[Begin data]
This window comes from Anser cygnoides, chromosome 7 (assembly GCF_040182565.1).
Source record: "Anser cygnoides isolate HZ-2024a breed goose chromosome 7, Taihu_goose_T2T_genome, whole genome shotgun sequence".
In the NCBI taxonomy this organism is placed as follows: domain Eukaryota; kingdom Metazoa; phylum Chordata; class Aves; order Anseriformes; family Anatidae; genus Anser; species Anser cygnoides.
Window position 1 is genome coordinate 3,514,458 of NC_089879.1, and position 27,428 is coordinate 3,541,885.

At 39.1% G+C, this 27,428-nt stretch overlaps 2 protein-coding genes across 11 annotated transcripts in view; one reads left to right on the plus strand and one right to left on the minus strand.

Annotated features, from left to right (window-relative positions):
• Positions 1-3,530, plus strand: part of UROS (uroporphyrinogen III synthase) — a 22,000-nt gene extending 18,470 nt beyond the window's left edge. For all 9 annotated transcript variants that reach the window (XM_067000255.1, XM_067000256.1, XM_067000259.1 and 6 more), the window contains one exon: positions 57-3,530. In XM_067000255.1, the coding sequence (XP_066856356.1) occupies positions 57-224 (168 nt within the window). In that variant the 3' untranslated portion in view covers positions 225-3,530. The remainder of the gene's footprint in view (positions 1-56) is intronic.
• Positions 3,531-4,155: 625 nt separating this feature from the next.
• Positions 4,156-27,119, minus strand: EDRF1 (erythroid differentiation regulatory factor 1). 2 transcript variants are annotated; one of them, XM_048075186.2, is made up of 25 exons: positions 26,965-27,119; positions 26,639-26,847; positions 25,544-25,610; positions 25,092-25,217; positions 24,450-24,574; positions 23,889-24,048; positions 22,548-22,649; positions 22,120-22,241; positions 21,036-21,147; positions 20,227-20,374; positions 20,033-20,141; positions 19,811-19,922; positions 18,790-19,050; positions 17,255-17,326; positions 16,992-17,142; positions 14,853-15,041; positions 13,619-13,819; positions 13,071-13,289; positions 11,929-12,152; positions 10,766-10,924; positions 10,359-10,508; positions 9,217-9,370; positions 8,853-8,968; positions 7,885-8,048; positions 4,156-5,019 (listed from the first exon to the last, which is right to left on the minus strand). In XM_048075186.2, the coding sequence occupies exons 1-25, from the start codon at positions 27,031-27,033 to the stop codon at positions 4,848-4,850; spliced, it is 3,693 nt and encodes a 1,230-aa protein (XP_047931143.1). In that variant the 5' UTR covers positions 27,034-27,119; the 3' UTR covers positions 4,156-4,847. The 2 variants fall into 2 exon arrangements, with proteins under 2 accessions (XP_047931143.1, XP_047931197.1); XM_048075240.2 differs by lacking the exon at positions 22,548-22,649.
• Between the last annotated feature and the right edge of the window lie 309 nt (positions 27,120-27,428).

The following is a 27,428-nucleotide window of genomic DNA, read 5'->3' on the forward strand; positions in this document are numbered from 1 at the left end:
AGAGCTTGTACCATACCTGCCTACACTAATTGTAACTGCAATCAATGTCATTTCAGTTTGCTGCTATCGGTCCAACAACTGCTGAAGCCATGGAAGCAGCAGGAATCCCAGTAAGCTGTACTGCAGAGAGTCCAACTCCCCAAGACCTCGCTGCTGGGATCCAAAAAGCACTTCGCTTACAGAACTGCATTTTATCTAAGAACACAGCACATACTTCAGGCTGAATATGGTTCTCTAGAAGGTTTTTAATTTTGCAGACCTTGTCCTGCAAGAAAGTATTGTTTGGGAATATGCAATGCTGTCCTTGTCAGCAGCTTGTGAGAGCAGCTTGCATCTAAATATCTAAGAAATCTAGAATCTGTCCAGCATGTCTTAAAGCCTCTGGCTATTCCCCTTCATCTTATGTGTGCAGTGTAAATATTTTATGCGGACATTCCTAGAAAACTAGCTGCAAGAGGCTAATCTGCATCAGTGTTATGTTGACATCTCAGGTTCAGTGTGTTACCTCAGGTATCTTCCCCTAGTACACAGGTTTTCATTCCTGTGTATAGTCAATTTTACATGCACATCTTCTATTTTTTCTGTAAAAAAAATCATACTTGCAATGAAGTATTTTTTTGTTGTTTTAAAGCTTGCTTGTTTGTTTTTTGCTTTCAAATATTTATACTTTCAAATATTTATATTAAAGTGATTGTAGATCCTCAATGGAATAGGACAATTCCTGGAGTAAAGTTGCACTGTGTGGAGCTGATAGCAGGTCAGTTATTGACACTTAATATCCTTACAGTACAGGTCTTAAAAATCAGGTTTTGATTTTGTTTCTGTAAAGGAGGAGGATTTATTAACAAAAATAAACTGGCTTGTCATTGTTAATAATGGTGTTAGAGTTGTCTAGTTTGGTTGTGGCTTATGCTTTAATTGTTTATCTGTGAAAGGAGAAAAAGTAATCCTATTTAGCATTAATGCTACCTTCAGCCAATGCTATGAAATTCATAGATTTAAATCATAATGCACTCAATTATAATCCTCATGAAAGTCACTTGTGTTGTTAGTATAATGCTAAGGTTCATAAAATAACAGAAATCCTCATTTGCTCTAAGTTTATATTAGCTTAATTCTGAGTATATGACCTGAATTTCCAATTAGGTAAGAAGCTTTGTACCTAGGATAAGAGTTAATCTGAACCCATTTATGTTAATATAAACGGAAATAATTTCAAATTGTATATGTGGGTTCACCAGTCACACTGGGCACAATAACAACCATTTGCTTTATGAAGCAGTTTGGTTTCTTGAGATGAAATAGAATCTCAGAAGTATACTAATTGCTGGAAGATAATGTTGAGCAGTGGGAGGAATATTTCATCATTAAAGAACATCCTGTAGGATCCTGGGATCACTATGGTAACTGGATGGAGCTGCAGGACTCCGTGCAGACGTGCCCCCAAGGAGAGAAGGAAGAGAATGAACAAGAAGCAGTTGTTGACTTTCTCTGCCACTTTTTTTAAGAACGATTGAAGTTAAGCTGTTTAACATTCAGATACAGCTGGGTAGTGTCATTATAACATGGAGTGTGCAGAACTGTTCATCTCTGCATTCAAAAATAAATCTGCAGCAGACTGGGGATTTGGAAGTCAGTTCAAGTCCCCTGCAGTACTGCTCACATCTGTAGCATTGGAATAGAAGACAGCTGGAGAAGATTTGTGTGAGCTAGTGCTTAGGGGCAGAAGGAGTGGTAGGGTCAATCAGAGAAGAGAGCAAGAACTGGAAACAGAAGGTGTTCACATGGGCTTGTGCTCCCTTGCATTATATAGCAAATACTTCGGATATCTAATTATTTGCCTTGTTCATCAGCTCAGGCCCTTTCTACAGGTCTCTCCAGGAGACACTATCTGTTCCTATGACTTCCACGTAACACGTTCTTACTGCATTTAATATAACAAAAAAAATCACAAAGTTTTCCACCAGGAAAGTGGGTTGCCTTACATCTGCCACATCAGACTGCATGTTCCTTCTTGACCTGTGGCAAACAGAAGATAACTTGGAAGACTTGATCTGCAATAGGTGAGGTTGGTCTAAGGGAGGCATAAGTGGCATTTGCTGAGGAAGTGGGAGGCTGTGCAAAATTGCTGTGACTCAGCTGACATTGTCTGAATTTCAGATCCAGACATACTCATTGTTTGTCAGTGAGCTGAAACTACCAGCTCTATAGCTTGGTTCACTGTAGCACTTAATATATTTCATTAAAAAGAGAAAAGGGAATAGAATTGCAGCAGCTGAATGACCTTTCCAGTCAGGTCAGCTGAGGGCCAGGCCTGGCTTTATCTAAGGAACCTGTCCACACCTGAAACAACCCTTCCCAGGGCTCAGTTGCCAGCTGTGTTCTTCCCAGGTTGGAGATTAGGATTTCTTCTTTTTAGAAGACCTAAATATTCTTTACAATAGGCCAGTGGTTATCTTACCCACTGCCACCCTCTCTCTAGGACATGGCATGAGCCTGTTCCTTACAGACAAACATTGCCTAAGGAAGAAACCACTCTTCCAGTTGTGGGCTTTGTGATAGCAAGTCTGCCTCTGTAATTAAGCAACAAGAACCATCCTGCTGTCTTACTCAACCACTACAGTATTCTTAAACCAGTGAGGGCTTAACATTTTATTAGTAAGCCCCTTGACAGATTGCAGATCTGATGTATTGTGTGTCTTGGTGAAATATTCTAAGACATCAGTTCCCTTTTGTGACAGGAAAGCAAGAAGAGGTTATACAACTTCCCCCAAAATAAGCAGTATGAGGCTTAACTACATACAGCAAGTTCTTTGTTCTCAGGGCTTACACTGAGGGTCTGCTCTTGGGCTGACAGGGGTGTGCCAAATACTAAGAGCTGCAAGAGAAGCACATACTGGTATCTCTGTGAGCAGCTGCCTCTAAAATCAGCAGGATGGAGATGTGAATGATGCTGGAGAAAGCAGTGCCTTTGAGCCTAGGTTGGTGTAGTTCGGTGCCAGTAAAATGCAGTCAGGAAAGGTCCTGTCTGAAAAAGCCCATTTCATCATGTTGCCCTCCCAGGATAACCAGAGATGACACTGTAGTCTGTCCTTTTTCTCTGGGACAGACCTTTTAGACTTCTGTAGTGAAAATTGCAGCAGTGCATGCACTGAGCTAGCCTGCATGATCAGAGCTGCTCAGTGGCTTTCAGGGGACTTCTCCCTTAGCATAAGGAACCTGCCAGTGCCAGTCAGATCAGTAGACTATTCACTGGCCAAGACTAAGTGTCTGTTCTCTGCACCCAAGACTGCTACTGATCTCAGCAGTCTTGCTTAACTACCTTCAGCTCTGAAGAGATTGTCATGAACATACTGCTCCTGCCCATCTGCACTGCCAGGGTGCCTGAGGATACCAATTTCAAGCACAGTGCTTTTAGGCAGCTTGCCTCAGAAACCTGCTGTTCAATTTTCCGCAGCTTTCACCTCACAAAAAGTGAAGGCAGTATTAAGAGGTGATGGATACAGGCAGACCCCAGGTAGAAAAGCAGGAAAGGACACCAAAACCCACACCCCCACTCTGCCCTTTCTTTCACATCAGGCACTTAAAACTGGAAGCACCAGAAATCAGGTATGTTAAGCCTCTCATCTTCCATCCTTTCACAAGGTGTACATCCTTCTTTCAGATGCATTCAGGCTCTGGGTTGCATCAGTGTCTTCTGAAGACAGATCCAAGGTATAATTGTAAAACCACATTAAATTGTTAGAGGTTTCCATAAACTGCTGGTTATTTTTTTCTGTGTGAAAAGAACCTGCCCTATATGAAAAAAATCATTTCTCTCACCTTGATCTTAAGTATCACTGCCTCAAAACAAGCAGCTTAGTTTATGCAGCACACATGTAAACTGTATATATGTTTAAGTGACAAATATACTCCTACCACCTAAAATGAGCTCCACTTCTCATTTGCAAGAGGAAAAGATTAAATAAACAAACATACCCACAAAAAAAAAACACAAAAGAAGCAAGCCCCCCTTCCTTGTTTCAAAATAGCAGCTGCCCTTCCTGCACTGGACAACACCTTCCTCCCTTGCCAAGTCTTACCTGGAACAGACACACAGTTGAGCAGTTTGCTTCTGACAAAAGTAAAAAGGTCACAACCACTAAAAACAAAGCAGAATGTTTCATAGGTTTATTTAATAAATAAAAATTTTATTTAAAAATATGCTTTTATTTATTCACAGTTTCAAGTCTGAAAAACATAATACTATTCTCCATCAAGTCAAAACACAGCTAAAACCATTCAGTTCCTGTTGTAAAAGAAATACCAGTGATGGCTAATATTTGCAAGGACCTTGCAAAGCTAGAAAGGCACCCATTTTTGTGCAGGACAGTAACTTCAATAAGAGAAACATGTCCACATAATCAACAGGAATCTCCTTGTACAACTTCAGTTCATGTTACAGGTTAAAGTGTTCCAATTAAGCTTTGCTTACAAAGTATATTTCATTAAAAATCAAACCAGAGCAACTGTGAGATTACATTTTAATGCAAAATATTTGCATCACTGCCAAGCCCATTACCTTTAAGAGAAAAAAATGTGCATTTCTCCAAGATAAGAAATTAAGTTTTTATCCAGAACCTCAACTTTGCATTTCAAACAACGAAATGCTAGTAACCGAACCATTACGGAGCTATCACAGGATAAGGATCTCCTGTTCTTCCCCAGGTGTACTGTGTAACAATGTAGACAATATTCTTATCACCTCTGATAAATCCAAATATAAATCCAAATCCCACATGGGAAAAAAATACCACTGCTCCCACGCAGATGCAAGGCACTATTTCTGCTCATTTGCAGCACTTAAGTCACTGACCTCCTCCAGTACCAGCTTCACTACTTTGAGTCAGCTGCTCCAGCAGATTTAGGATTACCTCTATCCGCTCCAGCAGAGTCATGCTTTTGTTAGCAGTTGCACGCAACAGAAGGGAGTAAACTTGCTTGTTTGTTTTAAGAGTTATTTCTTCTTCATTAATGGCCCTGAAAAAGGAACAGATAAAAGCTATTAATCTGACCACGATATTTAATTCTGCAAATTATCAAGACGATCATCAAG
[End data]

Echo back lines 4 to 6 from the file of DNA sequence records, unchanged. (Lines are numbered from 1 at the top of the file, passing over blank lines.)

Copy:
Window position 1 is genome coordinate 3,514,458 of NC_089879.1, and position 27,428 is coordinate 3,541,885.

At 39.1% G+C, this 27,428-nt stretch overlaps 2 protein-coding genes across 11 annotated transcripts in view; one reads left to right on the plus strand and one right to left on the minus strand.

Annotated features, from left to right (window-relative positions):